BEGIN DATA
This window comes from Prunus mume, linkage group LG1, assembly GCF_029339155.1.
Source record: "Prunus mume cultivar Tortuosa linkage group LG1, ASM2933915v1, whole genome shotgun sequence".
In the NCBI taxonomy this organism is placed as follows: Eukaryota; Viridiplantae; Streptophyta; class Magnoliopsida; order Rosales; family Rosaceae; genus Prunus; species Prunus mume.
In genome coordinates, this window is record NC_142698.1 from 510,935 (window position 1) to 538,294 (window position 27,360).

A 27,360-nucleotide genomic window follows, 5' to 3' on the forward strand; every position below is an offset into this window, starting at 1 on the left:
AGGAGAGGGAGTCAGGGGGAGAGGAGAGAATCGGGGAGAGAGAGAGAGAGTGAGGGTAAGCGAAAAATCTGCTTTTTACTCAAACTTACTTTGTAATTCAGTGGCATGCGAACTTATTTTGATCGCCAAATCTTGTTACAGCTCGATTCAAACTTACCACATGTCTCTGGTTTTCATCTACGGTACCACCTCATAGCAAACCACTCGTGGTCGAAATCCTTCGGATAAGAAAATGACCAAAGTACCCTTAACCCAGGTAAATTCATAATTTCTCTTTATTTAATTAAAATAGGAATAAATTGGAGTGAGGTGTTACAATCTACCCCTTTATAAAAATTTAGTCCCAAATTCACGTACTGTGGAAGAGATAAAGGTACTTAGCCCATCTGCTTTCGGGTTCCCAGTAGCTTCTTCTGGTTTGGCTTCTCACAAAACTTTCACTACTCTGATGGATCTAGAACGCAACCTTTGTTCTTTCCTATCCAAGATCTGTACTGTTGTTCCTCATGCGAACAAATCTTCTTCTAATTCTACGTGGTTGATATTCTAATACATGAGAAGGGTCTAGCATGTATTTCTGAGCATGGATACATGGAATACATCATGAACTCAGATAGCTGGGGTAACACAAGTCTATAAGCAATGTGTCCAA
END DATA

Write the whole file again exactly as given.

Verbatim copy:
This window comes from Prunus mume, linkage group LG1, assembly GCF_029339155.1.
Source record: "Prunus mume cultivar Tortuosa linkage group LG1, ASM2933915v1, whole genome shotgun sequence".
In the NCBI taxonomy this organism is placed as follows: Eukaryota; Viridiplantae; Streptophyta; class Magnoliopsida; order Rosales; family Rosaceae; genus Prunus; species Prunus mume.
In genome coordinates, this window is record NC_142698.1 from 510,935 (window position 1) to 538,294 (window position 27,360).

A 27,360-nucleotide genomic window follows, 5' to 3' on the forward strand; every position below is an offset into this window, starting at 1 on the left:
AGGAGAGGGAGTCAGGGGGAGAGGAGAGAATCGGGGAGAGAGAGAGAGAGTGAGGGTAAGCGAAAAATCTGCTTTTTACTCAAACTTACTTTGTAATTCAGTGGCATGCGAACTTATTTTGATCGCCAAATCTTGTTACAGCTCGATTCAAACTTACCACATGTCTCTGGTTTTCATCTACGGTACCACCTCATAGCAAACCACTCGTGGTCGAAATCCTTCGGATAAGAAAATGACCAAAGTACCCTTAACCCAGGTAAATTCATAATTTCTCTTTATTTAATTAAAATAGGAATAAATTGGAGTGAGGTGTTACAATCTACCCCTTTATAAAAATTTAGTCCCAAATTCACGTACTGTGGAAGAGATAAAGGTACTTAGCCCATCTGCTTTCGGGTTCCCAGTAGCTTCTTCTGGTTTGGCTTCTCACAAAACTTTCACTACTCTGATGGATCTAGAACGCAACCTTTGTTCTTTCCTATCCAAGATCTGTACTGTTGTTCCTCATGCGAACAAATCTTCTTCTAATTCTACGTGGTTGATATTCTAATACATGAGAAGGGTCTAGCATGTATTTCTGAGCATGGATACATGGAATACATCATGAACTCAGATAGCTGGGGTAACACAAGTCTATAAGCAATGTGTCCAA